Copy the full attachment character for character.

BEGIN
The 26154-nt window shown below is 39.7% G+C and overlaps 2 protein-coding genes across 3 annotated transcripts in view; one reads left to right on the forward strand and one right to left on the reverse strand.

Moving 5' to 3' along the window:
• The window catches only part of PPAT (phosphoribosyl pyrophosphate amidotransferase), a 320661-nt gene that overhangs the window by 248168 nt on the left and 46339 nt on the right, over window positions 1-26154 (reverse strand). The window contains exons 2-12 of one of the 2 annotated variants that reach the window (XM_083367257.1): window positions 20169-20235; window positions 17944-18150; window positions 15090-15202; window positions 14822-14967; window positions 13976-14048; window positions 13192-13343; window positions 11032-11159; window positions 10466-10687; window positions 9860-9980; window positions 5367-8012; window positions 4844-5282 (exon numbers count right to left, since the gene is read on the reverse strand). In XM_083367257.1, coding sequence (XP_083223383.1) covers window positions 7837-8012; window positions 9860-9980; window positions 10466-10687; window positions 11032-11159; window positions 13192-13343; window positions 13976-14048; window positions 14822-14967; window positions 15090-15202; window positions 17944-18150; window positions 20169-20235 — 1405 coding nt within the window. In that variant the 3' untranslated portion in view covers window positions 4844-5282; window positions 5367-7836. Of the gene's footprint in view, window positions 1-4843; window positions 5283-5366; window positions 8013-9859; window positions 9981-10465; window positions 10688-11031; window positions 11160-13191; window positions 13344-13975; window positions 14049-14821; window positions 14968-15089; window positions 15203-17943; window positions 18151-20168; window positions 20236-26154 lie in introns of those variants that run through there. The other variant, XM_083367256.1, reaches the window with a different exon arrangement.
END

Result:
The 26154-nt window shown below is 39.7% G+C and overlaps 2 protein-coding genes across 3 annotated transcripts in view; one reads left to right on the forward strand and one right to left on the reverse strand.

Moving 5' to 3' along the window:
• The window catches only part of PPAT (phosphoribosyl pyrophosphate amidotransferase), a 320661-nt gene that overhangs the window by 248168 nt on the left and 46339 nt on the right, over window positions 1-26154 (reverse strand). The window contains exons 2-12 of one of the 2 annotated variants that reach the window (XM_083367257.1): window positions 20169-20235; window positions 17944-18150; window positions 15090-15202; window positions 14822-14967; window positions 13976-14048; window positions 13192-13343; window positions 11032-11159; window positions 10466-10687; window positions 9860-9980; window positions 5367-8012; window positions 4844-5282 (exon numbers count right to left, since the gene is read on the reverse strand). In XM_083367257.1, coding sequence (XP_083223383.1) covers window positions 7837-8012; window positions 9860-9980; window positions 10466-10687; window positions 11032-11159; window positions 13192-13343; window positions 13976-14048; window positions 14822-14967; window positions 15090-15202; window positions 17944-18150; window positions 20169-20235 — 1405 coding nt within the window. In that variant the 3' untranslated portion in view covers window positions 4844-5282; window positions 5367-7836. Of the gene's footprint in view, window positions 1-4843; window positions 5283-5366; window positions 8013-9859; window positions 9981-10465; window positions 10688-11031; window positions 11160-13191; window positions 13344-13975; window positions 14049-14821; window positions 14968-15089; window positions 15203-17943; window positions 18151-20168; window positions 20236-26154 lie in introns of those variants that run through there. The other variant, XM_083367256.1, reaches the window with a different exon arrangement.